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STATE AID: The EC published the results of evaluation of EU state aid rules

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The European Commission (hereafter „EC“) has published the results of evaluation of state aid rules adopted as a part of State Aid Modernisation package (hereafter „SAM“).
At the beginning of the year 2019 the EC launched the initiative “fitness-check” of current state aid rules with the aim of their (eventual) revision. The assessment took the form of a “suitability check”, which included internal analyses, consultation with the EC and the public, as well as, in some cases, studies prepared by external consultants or targeted consultations of specific stakeholders. The “fitness check” covered the following areas: 
  • General block exemption regulation (GBER),
  • De minimis regulation,
  • Guidelines on regional state aid,
  • Framework for state aid for research, development and innovation,
  • Communication on important projects of common European interest (IPCEI),
  • Guidelines on state aid to promote risk finance investments,
  • Guidelines on state aid to airports and airlines,
  • Guidelines on state aid for environmental protection and energy (EEAG),
  • Guidelines on state aid for rescuing and restructuring.
The “suitability check” of state aid rules was prepared also with regard to the impending expiration of validity of some rules and resp. their current obsolescence.
Main findings
The “suitability check” showed that the current SAM architecture and state aid rules generally fulfill their purpose. In the future, it will be probably necessary to revise and/or update certain specific rules in response to the latest legislative development, current priorities, market and technology development. Overall, however, it is necessary to interpret the results of this check in the light of the COVID-19 crisis. Although the conclusions of the effectiveness of the check generally appear to be reliable for most rules, there are certain sectors, such as e. g. aviation, where there are uncertainties due to the COVID-19 crisis.
As regards the General block exemption regulation (GBER), there is a space for further expenditure increases in the coming years. The EC is currently constantly examining the limited number of measures concerning high amounts that are necessary to be notified.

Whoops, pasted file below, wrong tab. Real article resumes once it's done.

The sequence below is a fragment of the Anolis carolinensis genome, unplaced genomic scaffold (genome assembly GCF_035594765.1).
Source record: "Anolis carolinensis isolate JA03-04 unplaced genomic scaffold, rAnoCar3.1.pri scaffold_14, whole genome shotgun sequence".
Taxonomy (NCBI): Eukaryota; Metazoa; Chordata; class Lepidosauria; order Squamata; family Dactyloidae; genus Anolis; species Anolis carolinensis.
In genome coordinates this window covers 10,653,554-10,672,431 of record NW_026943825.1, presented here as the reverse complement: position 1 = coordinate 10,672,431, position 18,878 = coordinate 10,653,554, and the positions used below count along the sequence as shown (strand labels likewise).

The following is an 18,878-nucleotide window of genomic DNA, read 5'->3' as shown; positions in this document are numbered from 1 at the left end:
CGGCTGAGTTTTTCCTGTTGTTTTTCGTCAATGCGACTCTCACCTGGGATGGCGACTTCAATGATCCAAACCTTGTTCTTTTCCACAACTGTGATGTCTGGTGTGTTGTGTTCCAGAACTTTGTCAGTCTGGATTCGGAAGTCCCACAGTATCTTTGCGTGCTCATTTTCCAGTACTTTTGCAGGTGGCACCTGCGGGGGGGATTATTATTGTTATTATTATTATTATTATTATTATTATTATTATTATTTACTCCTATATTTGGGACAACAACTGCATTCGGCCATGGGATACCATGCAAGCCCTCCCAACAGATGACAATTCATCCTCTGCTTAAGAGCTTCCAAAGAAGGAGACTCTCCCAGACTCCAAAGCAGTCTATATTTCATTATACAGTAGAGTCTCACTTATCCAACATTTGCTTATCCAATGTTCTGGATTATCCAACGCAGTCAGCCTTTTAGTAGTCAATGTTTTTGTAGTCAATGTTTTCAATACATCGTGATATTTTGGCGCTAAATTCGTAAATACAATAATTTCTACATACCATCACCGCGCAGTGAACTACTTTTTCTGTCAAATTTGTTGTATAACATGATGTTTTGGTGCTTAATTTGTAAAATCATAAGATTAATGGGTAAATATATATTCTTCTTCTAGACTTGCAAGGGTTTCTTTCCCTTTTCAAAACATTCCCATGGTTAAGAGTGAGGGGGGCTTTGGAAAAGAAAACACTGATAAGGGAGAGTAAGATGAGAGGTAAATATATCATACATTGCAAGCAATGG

The implementation of common assessment principles led to a clearer methodological framework for various state aid rules, which contributes to the achievement of aim to promote "good aid". The SAM further contributed to the significant clarification of relevant state aid rules, although some problematic areas were still identified. The individual rules have been also proved to be largely effective in achieving their specific aims, although the current effectiveness check has also revealed some problems.
In the field of efficiency, the SAM rules made it possible to reduce the administrative burden to some extent, although there appears to be space for improvement, in particular in connection with the clarification of definitions and terms. The analysis also suggests that the SAM rules, with regard to the achieved aim of "good aid", allowed for more efficient government expenditures. In general, it can be said that the SAM system brings benefits not only to public authorities but also to enterprises and indirectly to consumers.
In connection with the relevance of rules, the suitability check indicated that the overall aims of SAM are suitable to meet needs within the EU. The aims of individual state aid rules were largely suitable to meet currents needs within the EU, but they do not fully reflect recent EU policy development and the priorities of the EC for the future, in particular with regard to the Green Deal as well as digital and industrial strategies.
The potential impact and uncertainties brought by the crisis caused by COVID-19 cannot yet be assessed.
In general, within the control it was shown that the existence of state aid rules has a clear added value for the EU, recognized by parties involved, as it brings similarities in the concept of Member States' compensation systems, reduces administrative costs and provides clarity, stability and predictability. It is therefore not necessary to reform the SAM state aid system as such.
As already mentioned, the individual rules should be revised and/or updated, including clarifications, further simplification as well as adjustments to reflect the latest legislative development, current priorities, market and technology developments. It is also necessary to focus on aligning the rules with the future challenges and priorities of the EC. This is particularly important, because state aid can and should contribute to green trade as well as to digital and industrial strategies.
In the short term, it is necessary to adjust mainly GBER, regional aid guidelines, RDI framework, IPCEI communication, risk financing guidelines and EEAG. It is also necessary to revise STEC (notice on short-term export credit insurance) to bring it into line with the SAM standard. In addition, adjustments of de minimis regulation, aviation guidelines and rescue and restructuring guidelines are necessary in the medium term.
More information can be found in a press release of the EC, which is available at